Watsky at the Bronze Peacock, 10/21/2014

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Watsky, etc. House of Blues (Bronze Peacock Room) October 21, 2014

One after the next, the acts that made up the sold-out Watsky bill Tuesday night at House of Blues' Bronze Peacock gave credit where it was due.

"You guys are awesome," said DJ Brick, who provided beats for opener Kyle. "This is the most fun we've had in a while."

The feeling seemed mutual. The crowd showed up early enough to impress opener Anderson Paak with a very enthusiastic and loud response to his soulful set. Maybe this group of tour mates shares enough common fans to ensure a full house from the first song of the opener's set to Watsky's encore. Or, maybe Houston really is rap-educated and truly does appreciate hip-hop that doesn't need to sound home brewed.

Whatever the reasons, the gathered were fully behind the night's talent. Paak, who would later provide vocals for Watsky's set, won the crowd over even while calling out one fan who had "no rhythm, but knows all the words."

His set gave way to Kyle, a Ventura, Calif.-based rapper reminiscent of another Houston appreciator, Drake (just don't tell him so). He and the afore-noted Brick were vibrant, animated party-starters. Or did their energy grow from the stellar crowd? It didn't matter, and it didn't hurt when Brick told the crowd, "I want you guys to turn up and pee on yourselves," while introducing Kyle.

"BANG" was the standout song of an infectiously fun set that featured Kid-N-Play-styled dancing, beach balls straight from the 99 Cent Store, a Super Soaker and literal crowd-surfing, with Kyle ending the night atop a boogie board held up by waves of fans. (May I remind anyone who doubts the strength of a Houston hip-hop crowd: this was happening on a Tuesday night before 9 p.m., with Ne-Yo performing down the hall in the big room.

Watsky, the spoken-word poet from San Francisco turned rapid-fire rapper, built his set largely around All You Can Do, his newest album. By the second song of the night, "Moral of the Story," -- an "Eye of the Tiger" for the new-era Rockys of the world -- he'd stripped his jacket off and stood before his live backing band in a white T-shirt and gray slacks. Topped by something close to a pompadour, the look recalled the toughs of the 1950s. Intermittent poems throughout the set bridged the beat poets to Def Jam. And, everything else he did was thoroughly modern and thoroughly Watsky.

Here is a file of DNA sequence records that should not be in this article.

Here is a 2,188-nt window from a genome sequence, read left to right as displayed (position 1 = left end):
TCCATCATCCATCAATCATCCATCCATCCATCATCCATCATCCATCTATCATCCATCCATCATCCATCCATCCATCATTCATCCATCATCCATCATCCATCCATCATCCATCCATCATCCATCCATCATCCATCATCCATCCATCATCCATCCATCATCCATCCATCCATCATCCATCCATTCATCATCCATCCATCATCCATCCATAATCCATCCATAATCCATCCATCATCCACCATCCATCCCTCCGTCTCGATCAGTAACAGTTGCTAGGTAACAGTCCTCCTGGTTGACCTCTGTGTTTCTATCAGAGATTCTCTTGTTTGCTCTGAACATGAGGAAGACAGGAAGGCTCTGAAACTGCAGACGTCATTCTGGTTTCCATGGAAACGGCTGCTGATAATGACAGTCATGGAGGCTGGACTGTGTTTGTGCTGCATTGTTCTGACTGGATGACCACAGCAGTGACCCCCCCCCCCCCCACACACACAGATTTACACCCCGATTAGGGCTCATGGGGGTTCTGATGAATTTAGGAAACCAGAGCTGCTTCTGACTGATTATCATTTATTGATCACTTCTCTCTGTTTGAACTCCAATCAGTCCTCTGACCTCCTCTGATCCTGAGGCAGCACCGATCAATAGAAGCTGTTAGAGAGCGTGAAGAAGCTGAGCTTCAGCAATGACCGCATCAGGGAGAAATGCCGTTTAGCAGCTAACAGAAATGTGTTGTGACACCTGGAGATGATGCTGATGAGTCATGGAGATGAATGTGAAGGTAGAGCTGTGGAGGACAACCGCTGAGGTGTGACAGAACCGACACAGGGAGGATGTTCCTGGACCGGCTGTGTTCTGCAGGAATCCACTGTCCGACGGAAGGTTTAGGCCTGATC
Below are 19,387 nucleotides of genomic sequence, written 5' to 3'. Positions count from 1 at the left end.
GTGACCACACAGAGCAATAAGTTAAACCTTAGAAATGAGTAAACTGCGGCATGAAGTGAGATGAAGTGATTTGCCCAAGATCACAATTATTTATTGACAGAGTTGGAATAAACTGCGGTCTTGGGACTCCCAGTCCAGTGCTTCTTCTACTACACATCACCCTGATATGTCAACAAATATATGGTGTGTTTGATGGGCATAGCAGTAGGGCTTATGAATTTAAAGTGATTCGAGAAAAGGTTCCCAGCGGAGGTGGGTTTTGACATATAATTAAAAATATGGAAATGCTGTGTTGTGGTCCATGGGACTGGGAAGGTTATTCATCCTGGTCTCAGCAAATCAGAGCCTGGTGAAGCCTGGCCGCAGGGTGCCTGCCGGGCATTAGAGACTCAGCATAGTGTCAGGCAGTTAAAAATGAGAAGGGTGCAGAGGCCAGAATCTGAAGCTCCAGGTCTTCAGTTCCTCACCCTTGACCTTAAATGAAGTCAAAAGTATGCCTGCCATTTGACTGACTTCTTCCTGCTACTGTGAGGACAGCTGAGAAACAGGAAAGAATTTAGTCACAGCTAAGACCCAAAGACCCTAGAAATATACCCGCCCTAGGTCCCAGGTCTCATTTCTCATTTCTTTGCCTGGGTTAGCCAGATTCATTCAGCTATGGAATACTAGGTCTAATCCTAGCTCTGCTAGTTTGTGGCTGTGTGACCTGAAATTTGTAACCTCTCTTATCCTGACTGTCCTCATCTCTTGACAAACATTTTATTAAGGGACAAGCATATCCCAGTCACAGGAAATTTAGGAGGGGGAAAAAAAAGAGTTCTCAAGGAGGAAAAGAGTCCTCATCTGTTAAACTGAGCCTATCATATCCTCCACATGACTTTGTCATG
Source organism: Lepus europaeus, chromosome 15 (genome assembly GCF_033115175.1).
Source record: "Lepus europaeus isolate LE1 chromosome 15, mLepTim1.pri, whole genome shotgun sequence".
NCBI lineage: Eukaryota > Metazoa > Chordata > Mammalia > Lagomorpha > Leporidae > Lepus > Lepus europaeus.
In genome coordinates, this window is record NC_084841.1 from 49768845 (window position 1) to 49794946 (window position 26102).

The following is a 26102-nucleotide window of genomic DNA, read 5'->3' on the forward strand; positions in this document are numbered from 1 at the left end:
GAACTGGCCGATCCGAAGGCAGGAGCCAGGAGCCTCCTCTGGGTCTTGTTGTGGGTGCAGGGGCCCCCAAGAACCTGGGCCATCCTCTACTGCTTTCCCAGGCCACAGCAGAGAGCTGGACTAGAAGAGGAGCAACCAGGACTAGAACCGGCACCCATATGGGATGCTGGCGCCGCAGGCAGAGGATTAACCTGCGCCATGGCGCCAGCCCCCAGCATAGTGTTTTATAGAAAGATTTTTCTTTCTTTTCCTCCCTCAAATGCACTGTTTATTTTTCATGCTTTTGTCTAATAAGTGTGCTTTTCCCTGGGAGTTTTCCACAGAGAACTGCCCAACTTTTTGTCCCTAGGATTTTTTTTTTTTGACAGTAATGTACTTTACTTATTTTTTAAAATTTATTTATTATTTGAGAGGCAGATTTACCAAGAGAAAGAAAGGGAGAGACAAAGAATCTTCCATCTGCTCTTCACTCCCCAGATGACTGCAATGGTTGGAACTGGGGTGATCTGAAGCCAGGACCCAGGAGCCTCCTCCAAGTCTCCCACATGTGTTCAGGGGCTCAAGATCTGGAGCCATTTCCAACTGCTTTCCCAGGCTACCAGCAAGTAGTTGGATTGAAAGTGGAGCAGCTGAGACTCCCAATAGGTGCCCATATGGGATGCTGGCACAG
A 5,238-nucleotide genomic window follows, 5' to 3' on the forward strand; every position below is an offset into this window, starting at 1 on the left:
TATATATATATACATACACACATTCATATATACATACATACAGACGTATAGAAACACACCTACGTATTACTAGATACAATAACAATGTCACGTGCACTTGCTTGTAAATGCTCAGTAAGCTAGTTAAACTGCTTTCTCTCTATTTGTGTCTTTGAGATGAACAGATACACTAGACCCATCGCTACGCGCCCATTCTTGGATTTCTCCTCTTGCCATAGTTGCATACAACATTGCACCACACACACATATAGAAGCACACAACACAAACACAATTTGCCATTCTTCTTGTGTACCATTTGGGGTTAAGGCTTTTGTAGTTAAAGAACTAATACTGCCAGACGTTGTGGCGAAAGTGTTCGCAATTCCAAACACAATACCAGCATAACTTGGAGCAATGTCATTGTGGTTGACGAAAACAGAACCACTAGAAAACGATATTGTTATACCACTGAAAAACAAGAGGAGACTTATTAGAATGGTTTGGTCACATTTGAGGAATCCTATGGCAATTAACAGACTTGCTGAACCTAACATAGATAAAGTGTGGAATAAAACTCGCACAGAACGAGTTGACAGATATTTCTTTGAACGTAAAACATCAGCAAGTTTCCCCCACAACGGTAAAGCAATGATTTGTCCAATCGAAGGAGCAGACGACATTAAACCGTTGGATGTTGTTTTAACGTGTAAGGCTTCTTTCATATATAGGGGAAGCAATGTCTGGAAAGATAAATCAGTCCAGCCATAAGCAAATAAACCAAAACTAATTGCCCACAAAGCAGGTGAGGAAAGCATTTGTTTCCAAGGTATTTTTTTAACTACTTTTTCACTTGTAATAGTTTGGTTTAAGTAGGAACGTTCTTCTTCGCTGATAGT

He stormed through "Moral," from last year's Cardboard Castles, "Ink Don't Bleed" from the new album, back to 2013's "Ugly Faces" and "Never Let It Die," a key track from All You Can Do that features a trademark of the rapper's work -- inspirational words to help listeners press on and strive further. One of my favorite lyrics of the year is from that song: "So if you got a flame that's blazing hot within, take a deep breath and feed it oxygen."

Going to the live show was a priority because I wanted to see whether Watsky needed breathers during his songs, or, at the very least, a hype man or two to fill in lyrics when his lungs began to falter. But, he needed none of the above. If you've heard him rap on record with Usain Bolt speed, trust me when I say he doesn't trip between the blocks and the tape during the live renditions.

He stays in his lane, on track and is as fast and graceful as on record. That alone is kind of exhilarating, but as a fan, I cheered a little more as he paced his way through favorites like "Sloppy Seconds," "Energy" and the sublime "Tiny Glowing Screens Part I."

Story continues on the next page.

The set closed defiantly with "IDGAF" and the world-burner "Whoa Whoa Whoa." Bringing the night to a close, he took a moment to tell the audience how grateful he is to be able to do what he does for anyone who will allow him to do it for them. Watsky stands apart from others who might echo those words because he doesn't have to come to your town and stand before your weirdly enthusiastic Tuesday-night crowd to admit it.

From one album to the next, his songs speak an honest truth about how hard he's worked and how blessed he feels he is. And, if he didn't find it something to be grateful for, he'd never suggest you keep feeding oxygen to your own flame.

Personal Bias: I am not a fan of the live concert medley. About two-thirds of the way through his set, Watsky turned some of his best-loved songs into one of those Time-Life Music collection commercials by mashing up snippets into a medley. "Rich Girl," "Hey, Asshole," "4 AM Monday," "Cardboard Castles" and "Strong as an Oak" all got the short shrift instead of full versions. Maybe one day in the distant future, Dre and Ed Lover will be pitching early 21st-century rap for Time Life; but until then, it'd be great to hear good songs performed live in their entirety.

The Crowd: Far less-dressed than the Ne-Yo-phytes down the way. Hurley ballcaps and one kid with Chewbacca on his T-shirt. Very few who were alive when Chewy made his big-screen debut.

Overheard In the Crowd: "I found a Tumblr that takes pop songs and turns them into Shakespearean sonnets" -- Two of the coolest teachers in the city discussing lesson planning, I think.

Woman: "Some bitch tried to rip my hair out because I was 'in her space.'" Guy friend: "How did that go for her?" Woman: "Not very well."

Random Notebook Dump: It seemed like a slow night at the Bronze Peacock's bar, so I assumed Watsky's fans abstain from the hooch. High moral character, I guessed. Then, I got my bar tab and saw why they were just saying no. Four beers cost me $32, roughly the price of a pair of tickets to the show.


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